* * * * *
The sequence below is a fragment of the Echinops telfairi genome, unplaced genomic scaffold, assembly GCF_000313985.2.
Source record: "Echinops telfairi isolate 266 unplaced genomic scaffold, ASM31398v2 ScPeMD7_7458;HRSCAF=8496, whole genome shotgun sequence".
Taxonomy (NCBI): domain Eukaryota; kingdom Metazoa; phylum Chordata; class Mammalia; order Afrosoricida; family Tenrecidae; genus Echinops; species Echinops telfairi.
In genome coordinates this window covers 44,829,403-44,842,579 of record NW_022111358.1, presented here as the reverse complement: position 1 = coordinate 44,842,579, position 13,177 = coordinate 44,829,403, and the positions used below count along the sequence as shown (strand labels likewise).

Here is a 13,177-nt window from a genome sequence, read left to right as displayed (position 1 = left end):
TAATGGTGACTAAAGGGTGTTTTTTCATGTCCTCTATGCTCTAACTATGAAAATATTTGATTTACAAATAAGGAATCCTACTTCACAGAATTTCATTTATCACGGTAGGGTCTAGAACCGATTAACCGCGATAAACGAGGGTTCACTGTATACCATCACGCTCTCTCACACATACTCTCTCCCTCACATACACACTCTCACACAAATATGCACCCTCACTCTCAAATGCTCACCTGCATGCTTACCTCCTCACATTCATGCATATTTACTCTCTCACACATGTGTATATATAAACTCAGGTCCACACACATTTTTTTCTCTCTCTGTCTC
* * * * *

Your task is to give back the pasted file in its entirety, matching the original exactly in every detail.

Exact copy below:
The sequence below is a fragment of the Echinops telfairi genome, unplaced genomic scaffold, assembly GCF_000313985.2.
Source record: "Echinops telfairi isolate 266 unplaced genomic scaffold, ASM31398v2 ScPeMD7_7458;HRSCAF=8496, whole genome shotgun sequence".
Taxonomy (NCBI): domain Eukaryota; kingdom Metazoa; phylum Chordata; class Mammalia; order Afrosoricida; family Tenrecidae; genus Echinops; species Echinops telfairi.
In genome coordinates this window covers 44,829,403-44,842,579 of record NW_022111358.1, presented here as the reverse complement: position 1 = coordinate 44,842,579, position 13,177 = coordinate 44,829,403, and the positions used below count along the sequence as shown (strand labels likewise).

Here is a 13,177-nt window from a genome sequence, read left to right as displayed (position 1 = left end):
TAATGGTGACTAAAGGGTGTTTTTTCATGTCCTCTATGCTCTAACTATGAAAATATTTGATTTACAAATAAGGAATCCTACTTCACAGAATTTCATTTATCACGGTAGGGTCTAGAACCGATTAACCGCGATAAACGAGGGTTCACTGTATACCATCACGCTCTCTCACACATACTCTCTCCCTCACATACACACTCTCACACAAATATGCACCCTCACTCTCAAATGCTCACCTGCATGCTTACCTCCTCACATTCATGCATATTTACTCTCTCACACATGTGTATATATAAACTCAGGTCCACACACATTTTTTTCTCTCTCTGTCTC